Watch this space. As soon as Lighthouse is released on various e-book platforms, Widow’s Lure will be the first to let you know!

– by The Black Widow

Review: Nobody But Him

So guys, I finally did it. I got around to finishing the romance novel I have been in the middle of for well over four months now. It’s not to say that the book was terrible, it was just because I lacked the motivation to finish off the novel. Oops.

Anywho, Nobody But Him by Victoria Purman is a romance novel set in the fictitious beachside town of Middle Point in SA, near Radelaide. The story features the two main characters, Julia Jones and Ryan Blackburn, as they encounter each other after years of trying to forget each other after that “one summer” that I’m sure everyone has had.

Follow the love story of Julia Jones and Ry Blackburn. You won't regret it!

Follow the love story of Julia Jones and Ry Blackburn. You won’t regret it!

I’m just gonna say it. There were too many mistakes in the novel that somehow made it past the editors that made it difficult for me to fully enjoy. The sub-editor in me did not approve in the slightest. I understand one mistake or two in the final copy because not everyone is perfect, but when the mistake count requires two hands, that’s when you know that someone stuffed up. With all due respect to Ms. Purman and her superiors, I really feel as if this problem should’ve been rectified before the novel hit the shelves. The wrong use of “your/you’re” was enough to do it for me.

Sub-editing aside, the storyline of it was okay. It didn’t wow me but it did make me feel that bubbly sensation inside when I am experiencing fictional love. The sprouting love, or re-love as it were, between Julia and Ry was inevitable and the developments of their relationship throughout the novel kept me reading on and on. I didn’t feel as if there were any other major stories in the book that were properly explored, but that just only shows you how important the relationship between Julia and Ry is.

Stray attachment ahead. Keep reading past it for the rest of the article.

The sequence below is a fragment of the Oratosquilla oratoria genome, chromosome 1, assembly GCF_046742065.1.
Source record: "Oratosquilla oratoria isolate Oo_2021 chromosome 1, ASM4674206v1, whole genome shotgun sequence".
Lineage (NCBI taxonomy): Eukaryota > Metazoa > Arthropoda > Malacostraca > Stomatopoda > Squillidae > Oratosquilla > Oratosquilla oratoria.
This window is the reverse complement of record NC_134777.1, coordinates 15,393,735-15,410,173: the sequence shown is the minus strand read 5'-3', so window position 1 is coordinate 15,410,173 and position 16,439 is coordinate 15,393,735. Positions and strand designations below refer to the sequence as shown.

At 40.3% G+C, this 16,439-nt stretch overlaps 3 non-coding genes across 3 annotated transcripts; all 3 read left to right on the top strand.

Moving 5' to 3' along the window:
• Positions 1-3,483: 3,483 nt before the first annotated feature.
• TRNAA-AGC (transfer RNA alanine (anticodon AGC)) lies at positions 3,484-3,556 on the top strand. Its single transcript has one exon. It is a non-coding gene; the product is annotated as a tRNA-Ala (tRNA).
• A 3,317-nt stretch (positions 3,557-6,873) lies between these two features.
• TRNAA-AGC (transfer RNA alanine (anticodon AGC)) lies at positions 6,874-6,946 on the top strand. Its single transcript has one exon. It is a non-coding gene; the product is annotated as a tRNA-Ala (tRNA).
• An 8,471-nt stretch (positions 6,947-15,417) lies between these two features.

I found the style of writing to be effective but I don’t think it suited my style of reading. The books I like to read and the style I like to write my novels in (shameless plug for My Best Friend and I) has action after action and quick, snappy dialogue. Nobody But Him had action and snappy dialogue but it also had a lot of detailed descriptions and imagery used in the book; the language used to illustrate these images was on point and it definitely added to the homely beach feel of Middle Point. However, because I have the attention span of a fly, I found myself lost in these words and I eventually skimmed the lovely descriptions to get to the main juice of the story – the love of Julia and Ry.

Victoria Purman managed to achieve something in this novel that not many other romance novelists manage to do – create a book heroine who isn’t a complete moron. I found myself actually liking Julia Jones, although she had her questionable moments. She wasn’t helpless or needy or whiney and was the epitome of a woman-in-charge. I liked that in her. Ry Blackburn was just a dreamboat, not gonna lie. I couldn’t help but picture Caleb Geppert in the role of Ry as I read this novel, and that is most definitely a good thing.